need help with an rsync patch

Joe josephj at
Tue Aug 13 02:03:43 MDT 2013

I'm going to give this one more shot and then wait for the experts to
weigh in.

I'll stick with your example of /etc/shadow, but this applies to any
secured file on the system.

On my system /etc/shadow is 640 (by default), so, as a normal user, I
can't even see it (other than to see that it exists) to do anything with it.

Probably any user who can see it to link to it could copy it too. Once
copied, it could be decrypted at leisure.
The point is to secure it to begin with, then any normal backup should
not be an issue.

Since my /home is on its own partition, I can't even attempt a hard link:
bigbird at ramdass:~/sandbox$ ln /etc/shadow .
ln: failed to create hard link `./shadow' => `/etc/shadow': Invalid
cross-device link

My /tmp is in the same partition as /etc, but
bigbird at ramdass:~/sandbox$ ln /etc/shadow /tmp
ln: failed to create hard link `/tmp/shadow' => `/etc/shadow': Operation
not permitted

As a regular user, my home directory is pretty much the only place I
have write access to (aside from /tmp which works the same way for most
practical purposes.)

My simplistic understanding of the Linux file system is that each file
consists of device storage which is mapped in a single inode (unless
there is some fancy stuff to handle extremely large files). The inode
number is then recorded in a file table entry somewhere - and that's
essentially what a hard link is. If there are more than one hard links
to the file (additional file table entries with the same inode number in
them), then a counter in the inode (*not* in the file table entry, etc.)
is incremented for each additional one.

Each of these "files" or hard links is just a file table entry that
points to the inode. No one of them is distinguished as the "original"
one as opposed to one created subsequently. There's no useful way to
tell them apart other than their differing positions in the file
table/directory structure and the fact that they can have different names.

The counter is in the inode so that it can be decremented as file table
entries are deleted. If it gets to zero, then there is no file table
entry pointing to that inode and the system can then release the device
storage that was mapped/reserved in the inode so that it can be reused.
This is one of the things fsck checks for when repairing damaged file

In short, 1) There is really no such thing as a file with more than one
link to it. It's the inode and there's only one for each allocated set
of device storage. 2) If a file is secure to start with, nobody without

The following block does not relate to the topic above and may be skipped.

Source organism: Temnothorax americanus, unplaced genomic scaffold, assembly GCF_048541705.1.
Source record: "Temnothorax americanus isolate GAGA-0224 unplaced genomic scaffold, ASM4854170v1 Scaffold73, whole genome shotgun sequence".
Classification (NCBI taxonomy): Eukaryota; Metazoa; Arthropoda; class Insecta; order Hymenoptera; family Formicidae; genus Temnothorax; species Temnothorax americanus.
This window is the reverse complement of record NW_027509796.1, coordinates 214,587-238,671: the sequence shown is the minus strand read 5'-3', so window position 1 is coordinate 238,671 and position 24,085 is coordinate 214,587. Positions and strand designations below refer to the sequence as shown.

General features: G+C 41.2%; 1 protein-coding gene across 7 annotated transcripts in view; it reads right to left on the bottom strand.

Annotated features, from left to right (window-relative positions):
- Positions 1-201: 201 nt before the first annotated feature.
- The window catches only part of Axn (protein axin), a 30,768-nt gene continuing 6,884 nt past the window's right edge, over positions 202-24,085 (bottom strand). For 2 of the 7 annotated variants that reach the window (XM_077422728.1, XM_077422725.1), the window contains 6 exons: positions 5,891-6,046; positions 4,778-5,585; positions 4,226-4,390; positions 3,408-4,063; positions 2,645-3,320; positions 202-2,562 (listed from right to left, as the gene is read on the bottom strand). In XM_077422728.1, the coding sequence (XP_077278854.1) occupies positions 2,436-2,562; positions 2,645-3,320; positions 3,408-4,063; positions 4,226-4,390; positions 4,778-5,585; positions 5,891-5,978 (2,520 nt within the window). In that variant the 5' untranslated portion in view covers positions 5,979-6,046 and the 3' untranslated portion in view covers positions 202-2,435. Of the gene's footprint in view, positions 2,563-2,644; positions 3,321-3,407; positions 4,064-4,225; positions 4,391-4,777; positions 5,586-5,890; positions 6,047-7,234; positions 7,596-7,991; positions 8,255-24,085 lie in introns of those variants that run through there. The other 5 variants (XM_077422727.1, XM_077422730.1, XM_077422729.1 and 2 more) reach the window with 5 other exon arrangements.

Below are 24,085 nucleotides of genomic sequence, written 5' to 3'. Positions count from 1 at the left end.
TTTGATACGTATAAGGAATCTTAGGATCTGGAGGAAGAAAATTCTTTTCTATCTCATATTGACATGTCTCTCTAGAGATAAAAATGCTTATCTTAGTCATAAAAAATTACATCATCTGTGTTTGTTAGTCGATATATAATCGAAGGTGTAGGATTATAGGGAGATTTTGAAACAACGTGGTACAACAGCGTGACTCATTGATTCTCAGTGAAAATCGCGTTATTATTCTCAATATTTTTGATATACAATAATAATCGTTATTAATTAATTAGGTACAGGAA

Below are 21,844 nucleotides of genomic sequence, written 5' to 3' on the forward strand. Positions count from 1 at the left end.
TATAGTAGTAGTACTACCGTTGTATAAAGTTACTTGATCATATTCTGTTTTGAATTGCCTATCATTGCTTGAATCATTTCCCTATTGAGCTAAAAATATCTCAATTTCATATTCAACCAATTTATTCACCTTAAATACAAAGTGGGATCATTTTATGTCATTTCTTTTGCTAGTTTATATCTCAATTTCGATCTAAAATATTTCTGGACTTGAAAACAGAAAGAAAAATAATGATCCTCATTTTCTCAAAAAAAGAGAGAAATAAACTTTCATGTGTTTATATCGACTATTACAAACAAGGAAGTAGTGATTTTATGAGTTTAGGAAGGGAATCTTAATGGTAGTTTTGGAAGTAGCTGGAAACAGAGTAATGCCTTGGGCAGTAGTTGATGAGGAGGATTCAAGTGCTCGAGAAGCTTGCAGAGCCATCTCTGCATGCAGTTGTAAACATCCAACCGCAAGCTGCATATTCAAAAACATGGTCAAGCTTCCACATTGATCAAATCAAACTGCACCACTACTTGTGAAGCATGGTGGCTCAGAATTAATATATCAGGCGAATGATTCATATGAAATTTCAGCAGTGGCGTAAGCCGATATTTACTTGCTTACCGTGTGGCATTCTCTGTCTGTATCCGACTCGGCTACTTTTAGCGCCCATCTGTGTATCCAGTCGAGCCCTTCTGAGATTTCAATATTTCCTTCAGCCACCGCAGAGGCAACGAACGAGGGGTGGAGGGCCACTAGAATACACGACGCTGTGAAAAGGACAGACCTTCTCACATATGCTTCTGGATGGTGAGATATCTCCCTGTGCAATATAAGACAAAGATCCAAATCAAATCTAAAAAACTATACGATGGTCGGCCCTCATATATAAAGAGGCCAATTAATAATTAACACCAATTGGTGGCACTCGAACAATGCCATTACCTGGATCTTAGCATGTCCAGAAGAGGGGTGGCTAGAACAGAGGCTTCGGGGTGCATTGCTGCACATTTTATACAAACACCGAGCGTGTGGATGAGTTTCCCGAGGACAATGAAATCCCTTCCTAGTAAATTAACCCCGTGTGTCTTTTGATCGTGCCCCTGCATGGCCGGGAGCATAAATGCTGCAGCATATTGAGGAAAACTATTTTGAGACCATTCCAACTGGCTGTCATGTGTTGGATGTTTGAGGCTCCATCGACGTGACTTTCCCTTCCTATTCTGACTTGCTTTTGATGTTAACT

elevated security permissions should be able to access it insecurely,
including linking to it or copying it.

If someone you don't trust completely has access to elevated permissions
on your system, then backup is the least of your problems.


On 08/13/2013 03:00 AM, Sherin A wrote:
> On Tuesday 13 August 2013 12:23 PM, Joe wrote:
>> Is there any way at all to say which is the original file and which is
>> the hard link? I'll bet there isn't, although I' m not an internals guy
>> at all. If so, this would be impossible to do. The inode is the
>> "original", but all the file table entries to it are hard links (if
>> they're not symlinks.)
>> I guess the question is, what do you really want to accomplish?
>> The fact that more than one hard link exists probably means it really
>> does need to be backed up - or that the hard link shouldn't be there in
>> the original file system.
>> Joe
>> On 08/13/2013 01:11 AM, Sherin A wrote:
>>> Can  some one create a patch for excluding "hard link regular file"
>>> from copying ?.   May be like a command flag , rsync
>>> --no-hardlink-copy   ....
> Hello Jose,
>   I think it is possible to  check whether a  file is  regular file
> or  having more than one links,  ( you can  check it with stat system
> call )
>  The situation is we have an rsync command in a server which will copy
> files of local users into a remote server / filesystem . Also have
> ability  to restore it , it is simple backup. But if a user create  a
> hard link to /etc/shadow from his home dir , and he request a restore
> ,  then he can read the shadow files and decrypt it .
>  So if there is an option to avoid  hardlinks  during copy process ,
> it is will add and extra security , it only need to add the following
> check condition ,
>  1) Check the file that are going to copy is a regular file or having
> more than 1 links
>  Also we have checked a lot of other thridparty software that use this
> rsync too, which all have this race condition exploit running on .
> let me know if you need a POC

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